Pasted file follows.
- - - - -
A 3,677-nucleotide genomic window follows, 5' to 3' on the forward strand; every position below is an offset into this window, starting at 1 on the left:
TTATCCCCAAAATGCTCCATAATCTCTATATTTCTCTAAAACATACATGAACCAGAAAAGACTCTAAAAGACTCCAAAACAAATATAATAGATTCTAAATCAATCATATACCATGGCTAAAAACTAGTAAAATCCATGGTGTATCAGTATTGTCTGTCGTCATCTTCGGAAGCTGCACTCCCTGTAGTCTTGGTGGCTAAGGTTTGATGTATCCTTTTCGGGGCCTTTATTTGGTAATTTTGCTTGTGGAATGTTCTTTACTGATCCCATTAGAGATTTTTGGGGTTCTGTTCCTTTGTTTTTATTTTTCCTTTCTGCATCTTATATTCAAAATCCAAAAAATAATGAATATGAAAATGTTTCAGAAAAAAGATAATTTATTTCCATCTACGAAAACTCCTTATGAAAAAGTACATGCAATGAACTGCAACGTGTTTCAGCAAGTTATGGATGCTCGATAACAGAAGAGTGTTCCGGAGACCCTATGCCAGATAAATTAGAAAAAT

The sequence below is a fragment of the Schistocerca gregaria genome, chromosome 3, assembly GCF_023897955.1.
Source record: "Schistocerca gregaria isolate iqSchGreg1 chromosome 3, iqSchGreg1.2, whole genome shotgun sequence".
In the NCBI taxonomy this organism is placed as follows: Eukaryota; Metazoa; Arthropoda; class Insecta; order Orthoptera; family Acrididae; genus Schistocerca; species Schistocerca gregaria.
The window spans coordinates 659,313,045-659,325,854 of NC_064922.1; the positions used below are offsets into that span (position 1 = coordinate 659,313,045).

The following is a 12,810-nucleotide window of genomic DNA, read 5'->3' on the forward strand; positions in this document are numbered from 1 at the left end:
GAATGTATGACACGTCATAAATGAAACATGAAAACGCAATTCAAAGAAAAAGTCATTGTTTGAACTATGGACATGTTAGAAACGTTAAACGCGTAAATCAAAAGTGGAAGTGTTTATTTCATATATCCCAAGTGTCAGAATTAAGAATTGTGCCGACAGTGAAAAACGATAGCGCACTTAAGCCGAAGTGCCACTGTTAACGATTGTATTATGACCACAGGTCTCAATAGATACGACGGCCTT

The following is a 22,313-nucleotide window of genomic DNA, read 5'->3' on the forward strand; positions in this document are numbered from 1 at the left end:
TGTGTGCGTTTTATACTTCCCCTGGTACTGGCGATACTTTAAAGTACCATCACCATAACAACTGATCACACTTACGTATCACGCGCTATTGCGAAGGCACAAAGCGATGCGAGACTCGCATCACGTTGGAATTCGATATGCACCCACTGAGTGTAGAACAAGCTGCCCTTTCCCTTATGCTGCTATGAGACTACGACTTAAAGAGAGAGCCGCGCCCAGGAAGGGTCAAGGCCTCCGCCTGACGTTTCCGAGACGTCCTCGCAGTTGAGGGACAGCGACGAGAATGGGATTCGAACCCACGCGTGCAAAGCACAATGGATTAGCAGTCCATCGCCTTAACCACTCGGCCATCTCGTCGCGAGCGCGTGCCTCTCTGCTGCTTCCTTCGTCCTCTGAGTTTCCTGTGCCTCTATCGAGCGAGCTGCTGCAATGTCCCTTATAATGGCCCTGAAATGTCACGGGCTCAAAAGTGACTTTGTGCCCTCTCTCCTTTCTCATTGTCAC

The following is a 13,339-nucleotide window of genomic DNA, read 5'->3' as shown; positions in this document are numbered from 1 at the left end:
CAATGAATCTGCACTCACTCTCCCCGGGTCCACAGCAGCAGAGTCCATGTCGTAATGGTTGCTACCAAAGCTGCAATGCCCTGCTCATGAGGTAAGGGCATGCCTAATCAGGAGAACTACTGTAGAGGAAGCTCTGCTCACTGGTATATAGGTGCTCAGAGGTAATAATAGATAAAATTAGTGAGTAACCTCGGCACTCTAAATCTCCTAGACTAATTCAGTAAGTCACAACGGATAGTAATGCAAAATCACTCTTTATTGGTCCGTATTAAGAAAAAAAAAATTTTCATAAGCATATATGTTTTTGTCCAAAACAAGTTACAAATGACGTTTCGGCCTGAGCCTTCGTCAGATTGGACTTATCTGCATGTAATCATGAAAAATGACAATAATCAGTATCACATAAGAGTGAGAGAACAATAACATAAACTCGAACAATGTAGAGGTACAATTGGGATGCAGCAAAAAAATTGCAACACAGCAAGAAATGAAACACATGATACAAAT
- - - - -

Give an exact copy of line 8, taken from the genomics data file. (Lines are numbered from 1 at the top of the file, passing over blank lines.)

GAATGTATGACACGTCATAAATGAAACATGAAAACGCAATTCAAAGAAAAAGTCATTGTTTGAACTATGGACATGTTAGAAACGTTAAACGCGTAAATCAAAAGTGGAAGTGTTTATTTCATATATCCCAAGTGTCAGAATTAAGAATTGTGCCGACAGTGAAAAACGATAGCGCACTTAAGCCGAAGTGCCACTGTTAACGATTGTATTATGACCACAGGTCTCAATAGATACGACGGCCTT